‘Yes, the use of chatbots in the leisure and tourism industry, for example, is becoming increasingly common on websites. Do they learn from the questions visitors ask the chatbot? Do they have ChatGPT analysed data files? Or YouTube videos by Bard? I am curious about our alumni's experiences. What do digital tools bring them? What do you learn as an entrepreneur? Mistakes in content creation perhaps by using texts generated by AI? But also, what else would you like to know about digital trends? Then we can include that in the micro credential (a module, ed.) which is also accessible to professionals in the field. The module focuses on digital innovation in tourism. And also on the importance of the human-in-the-loop, because AI chatbots are not humans. They do not think, they calculate and combine data quickly, therein lies their cleverness.’

Marenna is also concerned with digitisation within education and is active within BUas as part of the AI Pioneer Team to develop and secure use of AI within BUas. She cordially invites you, as a graduate, to share your experiences from the professional field with her. You can send her a message on LinkedIn or at

So, to be honest, I did not write this article using ChatGPT – I am the woman-in-the-loop – maybe I will run it through Deepl Translate quickly, because I am running out of time 😉

But first, a Q&A with Maaike van Kuijk. She is taking Marenna's Digital Trends module as a professional among students. We are very curious about her motivation.What kind of work do you do?  
‘I work as a Marketing Communication Coordinator at Thetford Europe's headquarters. If you are a camping enthusiast, you may know it from the Porta Potti, a portable toilet. From our office we manage marketing and communications for all the European regions in which we operate.’

What (new) digital tools do you use in your work?  
‘We already use digital tools for everything, but really new are ChatGPT, the AI options in the Adobe software package and the Magic Studio in Canva. Soon we will start working with an outside agency to create animation videos with AI generated presenters. We are also exploring opportunities for AI in customer service.’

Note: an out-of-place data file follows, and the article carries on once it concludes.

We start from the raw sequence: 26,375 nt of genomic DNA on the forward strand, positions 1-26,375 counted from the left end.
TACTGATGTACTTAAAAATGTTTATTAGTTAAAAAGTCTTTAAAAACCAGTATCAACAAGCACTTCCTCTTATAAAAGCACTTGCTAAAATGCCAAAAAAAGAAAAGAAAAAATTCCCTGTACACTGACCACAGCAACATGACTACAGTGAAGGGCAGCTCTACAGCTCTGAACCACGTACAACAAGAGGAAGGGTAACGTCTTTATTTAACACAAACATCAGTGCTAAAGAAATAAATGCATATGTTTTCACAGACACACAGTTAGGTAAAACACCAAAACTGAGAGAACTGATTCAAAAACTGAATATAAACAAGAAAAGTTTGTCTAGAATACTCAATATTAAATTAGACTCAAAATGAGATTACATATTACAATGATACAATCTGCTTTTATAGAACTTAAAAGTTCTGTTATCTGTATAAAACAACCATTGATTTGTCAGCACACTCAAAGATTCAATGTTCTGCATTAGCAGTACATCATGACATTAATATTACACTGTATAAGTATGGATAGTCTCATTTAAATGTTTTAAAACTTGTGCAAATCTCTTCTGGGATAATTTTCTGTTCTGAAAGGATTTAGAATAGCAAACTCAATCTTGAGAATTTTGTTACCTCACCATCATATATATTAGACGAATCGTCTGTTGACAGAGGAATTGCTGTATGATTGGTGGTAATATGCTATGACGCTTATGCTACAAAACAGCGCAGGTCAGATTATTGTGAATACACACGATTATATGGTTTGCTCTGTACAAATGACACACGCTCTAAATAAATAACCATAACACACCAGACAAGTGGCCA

What is your motivation for taking the Digital Trends module?  
‘Since I graduated from BUas (then NHTV) in 2013 (and two years later from Tilburg University), an awful lot has changed in the digital world. The changes are happening so fast that we can barely keep up. I like to stay informed, which is why I am taking this module. But also, to be inspired by current students – after all, they grew up in a digital world, more so than I did.’ 

What will you – with the knowledge gained from this module – do differently in your work?  
‘Applying new digital tools helps me think differently about our work and the processes we use. Can our work be more efficient? More effective? Easier? It also helps me to strengthen my story internally. Changes are often somewhat ‘scary’ but by demonstrating all that we can accomplish with the use of new digital tools, I hope to show to our organisation that it makes sense to do things differently. The insights I gain from this module help me do that.’